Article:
Kurdi's: Med grill, no thrill 

Middle Eastern fare joins Skypoint's downtown Tampa restaurant scene.

Over the past few years, the Skypoint building has turned into akind of upscale food court for downtown Tampa. Taps Wine and Beer started it right, with a focus of drinks before food and plenty of outdoor seating that amped the urban vibe. And after a few fits and starts, the rest of the first-floor spaces have settled into a nice array of restaurants that appeal to many different, but almost always accessible tastes. There's sushi and martinis at The Point Bistro and Lounge, burgers and fries at Five Guys and pizza with modern sensibilities at Pizza Fusion.

Then, just a couple of months ago, Kurdi's brought a Middle Eastern vibe to the final empty space, on the least-travelled northeast corner of the building. It's fast-casual — you order at the counter — but with beer, wine, modern design and a culinary niche that's underserved in downtown Tampa it should fit both the workday lunch crowd and urban residents.

An easy sell, if only Kurdi's food had more to offer than what you'd find at a more downscale food court.

Like most approachable Middle Eastern spots, the menu is a greatest-hits array of simple grilled meats and kabobs, dips and small bites. The hummus is tasty enough, rich and loose thanks to a heavy hand with the tahini that extends to a baba ghanoush more about the sesame paste than the roasted flavor of eggplant.

After that, things head downhill at a steady clip. Grape leaves are bland and reminiscent of Greek take-out, while the falafel is exceedingly dry. Kurdi's take on lentil soup concentrates more on featureless broth studded with soft onions than the few lentils crowded at the bottom of the bowl. A vegetarian dish of green beans sauteed with tomatoes, garlic and olive oil smells wonderful, but falls apart once you start gnawing through the undercooked and chewy veggies.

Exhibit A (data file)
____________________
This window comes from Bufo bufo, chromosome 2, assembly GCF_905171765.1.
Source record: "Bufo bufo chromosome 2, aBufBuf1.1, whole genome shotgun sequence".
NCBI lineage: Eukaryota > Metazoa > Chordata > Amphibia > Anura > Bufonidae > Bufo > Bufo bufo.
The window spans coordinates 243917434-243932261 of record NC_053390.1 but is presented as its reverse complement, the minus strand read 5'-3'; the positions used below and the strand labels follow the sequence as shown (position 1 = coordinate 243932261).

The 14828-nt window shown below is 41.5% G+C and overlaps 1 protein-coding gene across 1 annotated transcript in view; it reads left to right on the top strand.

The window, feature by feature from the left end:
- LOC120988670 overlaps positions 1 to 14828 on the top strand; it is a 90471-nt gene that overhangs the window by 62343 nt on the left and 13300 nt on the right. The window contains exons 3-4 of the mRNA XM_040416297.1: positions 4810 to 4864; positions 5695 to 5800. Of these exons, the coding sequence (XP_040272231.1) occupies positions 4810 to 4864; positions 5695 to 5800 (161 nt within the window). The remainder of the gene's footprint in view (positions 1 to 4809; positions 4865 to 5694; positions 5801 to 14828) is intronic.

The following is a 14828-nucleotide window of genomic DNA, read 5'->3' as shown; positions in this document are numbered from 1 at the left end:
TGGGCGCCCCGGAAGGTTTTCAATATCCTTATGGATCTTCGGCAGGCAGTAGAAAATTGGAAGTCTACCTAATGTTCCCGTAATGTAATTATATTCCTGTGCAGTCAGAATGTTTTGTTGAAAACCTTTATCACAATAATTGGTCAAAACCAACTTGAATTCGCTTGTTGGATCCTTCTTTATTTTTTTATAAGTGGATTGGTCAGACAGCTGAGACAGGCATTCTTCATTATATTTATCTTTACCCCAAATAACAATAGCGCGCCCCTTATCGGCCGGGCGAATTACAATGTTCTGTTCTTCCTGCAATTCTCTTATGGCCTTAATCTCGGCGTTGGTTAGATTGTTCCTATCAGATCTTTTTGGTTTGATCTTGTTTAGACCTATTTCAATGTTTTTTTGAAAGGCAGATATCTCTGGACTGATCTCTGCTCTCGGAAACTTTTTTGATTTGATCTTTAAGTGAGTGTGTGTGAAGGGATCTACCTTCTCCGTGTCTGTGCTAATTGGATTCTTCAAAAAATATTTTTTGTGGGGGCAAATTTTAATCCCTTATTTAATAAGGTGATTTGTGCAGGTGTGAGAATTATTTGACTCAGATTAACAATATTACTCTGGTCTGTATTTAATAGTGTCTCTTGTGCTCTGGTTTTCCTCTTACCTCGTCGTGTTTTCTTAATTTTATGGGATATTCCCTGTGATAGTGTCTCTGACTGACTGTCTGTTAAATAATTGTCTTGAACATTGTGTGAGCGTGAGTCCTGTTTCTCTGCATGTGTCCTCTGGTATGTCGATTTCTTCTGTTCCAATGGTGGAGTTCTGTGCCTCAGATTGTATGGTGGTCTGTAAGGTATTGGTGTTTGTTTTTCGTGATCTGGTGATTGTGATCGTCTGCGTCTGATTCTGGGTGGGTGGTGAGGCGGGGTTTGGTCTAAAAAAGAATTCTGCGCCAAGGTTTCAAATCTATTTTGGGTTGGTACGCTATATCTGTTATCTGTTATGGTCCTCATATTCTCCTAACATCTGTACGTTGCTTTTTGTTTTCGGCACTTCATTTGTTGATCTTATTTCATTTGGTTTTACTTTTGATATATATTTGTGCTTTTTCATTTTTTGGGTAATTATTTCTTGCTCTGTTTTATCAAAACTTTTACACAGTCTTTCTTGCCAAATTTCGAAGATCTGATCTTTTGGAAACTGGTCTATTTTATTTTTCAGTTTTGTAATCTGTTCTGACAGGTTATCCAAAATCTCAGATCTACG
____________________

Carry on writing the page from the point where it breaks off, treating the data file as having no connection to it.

Entrees are more of the same, with a few interesting options that could add a flourish to the unexciting dishes if only they were accomplished with any competence. Traditionally, shawarma consists of seasoned meat slow-roasted on a pit and shaved off for sandwiches or served over rice. At Kurdi's, both the chicken and beef versions seemed like chopped hunks of chicken or beef sauteed to order with an inconsequential spice blend that largely revolves around salt. The result is more fast food than fast-casual restaurant fare.

Fast, however, is not Kurdi's strong point. You could easily wait for upwards of a half hour or more for your food. And, as I've said, when the platters hit the table it's not necessarily a cause for celebration.

Order the shawarma in a sandwich and you'll get a side of the restaurant's decent thick-cut fries, roasted in olive oil and doused in herbs. Order a shawarma platter and you'll need to choose from three flavors of seasoned rice that range from innocuous to atrocious: pesto is the best of the bunch, garlic adds a little bit of nothing to the oddly wet rice, and fire-roasted pepper features a sodden tang of vinegar that is disconcerting at best. Loaded with veggies and drizzled with rich tahini, the pita sandwiches are definitely the correct choice here.

If anything, Kurdi's kabobs are less exciting than the shawarma, just hunks of seasoned chicken or beef cooked long enough to force the moisture to flee. Kufta — a mix of ground lamb and beef — is almost a credible purchase here because it is looser and more flavorful, even though dry enough to have you reaching for some lemonade.

That, actually, is Kurdi's single saving grace: they make an excellent and clever glass of lemonade. Tart and sweet, flecked with plenty of fresh mint leaf shreds and blended with tiny bits of crushed ice, that drink might have me headed to this corner of Skypoint, in spite of the food.

Of course, I'd likely take that lemonade to go and drink it while waiting for a burger, pizza or sushi around the corner.

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